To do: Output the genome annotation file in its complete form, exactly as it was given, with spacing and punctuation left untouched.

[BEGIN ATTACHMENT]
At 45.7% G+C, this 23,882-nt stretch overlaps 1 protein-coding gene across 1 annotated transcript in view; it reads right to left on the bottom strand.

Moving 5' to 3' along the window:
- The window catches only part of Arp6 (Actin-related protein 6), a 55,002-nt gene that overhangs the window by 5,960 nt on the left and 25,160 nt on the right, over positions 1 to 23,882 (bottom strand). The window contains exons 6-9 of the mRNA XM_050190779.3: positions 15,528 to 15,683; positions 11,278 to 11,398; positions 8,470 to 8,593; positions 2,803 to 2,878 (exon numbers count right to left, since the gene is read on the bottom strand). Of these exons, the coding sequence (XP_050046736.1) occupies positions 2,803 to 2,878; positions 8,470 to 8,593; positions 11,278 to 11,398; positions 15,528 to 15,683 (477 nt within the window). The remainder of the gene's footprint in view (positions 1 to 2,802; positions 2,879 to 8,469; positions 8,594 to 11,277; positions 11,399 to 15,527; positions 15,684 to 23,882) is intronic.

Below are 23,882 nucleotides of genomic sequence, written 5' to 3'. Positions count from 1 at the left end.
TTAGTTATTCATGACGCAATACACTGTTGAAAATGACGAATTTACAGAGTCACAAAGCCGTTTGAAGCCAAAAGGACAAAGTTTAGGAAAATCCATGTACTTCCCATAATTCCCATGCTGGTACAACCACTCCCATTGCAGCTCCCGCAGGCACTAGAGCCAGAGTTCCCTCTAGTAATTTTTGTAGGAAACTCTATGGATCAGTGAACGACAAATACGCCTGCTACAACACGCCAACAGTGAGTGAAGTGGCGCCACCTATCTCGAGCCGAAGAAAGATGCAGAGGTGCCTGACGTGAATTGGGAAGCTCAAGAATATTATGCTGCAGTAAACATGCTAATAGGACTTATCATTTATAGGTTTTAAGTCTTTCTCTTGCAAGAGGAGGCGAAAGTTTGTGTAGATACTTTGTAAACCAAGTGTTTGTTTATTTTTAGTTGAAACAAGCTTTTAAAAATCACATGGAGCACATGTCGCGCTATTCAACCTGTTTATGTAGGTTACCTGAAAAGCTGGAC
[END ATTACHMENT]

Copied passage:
At 45.7% G+C, this 23,882-nt stretch overlaps 1 protein-coding gene across 1 annotated transcript in view; it reads right to left on the bottom strand.

Moving 5' to 3' along the window:
- The window catches only part of Arp6 (Actin-related protein 6), a 55,002-nt gene that overhangs the window by 5,960 nt on the left and 25,160 nt on the right, over positions 1 to 23,882 (bottom strand). The window contains exons 6-9 of the mRNA XM_050190779.3: positions 15,528 to 15,683; positions 11,278 to 11,398; positions 8,470 to 8,593; positions 2,803 to 2,878 (exon numbers count right to left, since the gene is read on the bottom strand). Of these exons, the coding sequence (XP_050046736.1) occupies positions 2,803 to 2,878; positions 8,470 to 8,593; positions 11,278 to 11,398; positions 15,528 to 15,683 (477 nt within the window). The remainder of the gene's footprint in view (positions 1 to 2,802; positions 2,879 to 8,469; positions 8,594 to 11,277; positions 11,399 to 15,527; positions 15,684 to 23,882) is intronic.

Below are 23,882 nucleotides of genomic sequence, written 5' to 3'. Positions count from 1 at the left end.
TTAGTTATTCATGACGCAATACACTGTTGAAAATGACGAATTTACAGAGTCACAAAGCCGTTTGAAGCCAAAAGGACAAAGTTTAGGAAAATCCATGTACTTCCCATAATTCCCATGCTGGTACAACCACTCCCATTGCAGCTCCCGCAGGCACTAGAGCCAGAGTTCCCTCTAGTAATTTTTGTAGGAAACTCTATGGATCAGTGAACGACAAATACGCCTGCTACAACACGCCAACAGTGAGTGAAGTGGCGCCACCTATCTCGAGCCGAAGAAAGATGCAGAGGTGCCTGACGTGAATTGGGAAGCTCAAGAATATTATGCTGCAGTAAACATGCTAATAGGACTTATCATTTATAGGTTTTAAGTCTTTCTCTTGCAAGAGGAGGCGAAAGTTTGTGTAGATACTTTGTAAACCAAGTGTTTGTTTATTTTTAGTTGAAACAAGCTTTTAAAAATCACATGGAGCACATGTCGCGCTATTCAACCTGTTTATGTAGGTTACCTGAAAAGCTGGAC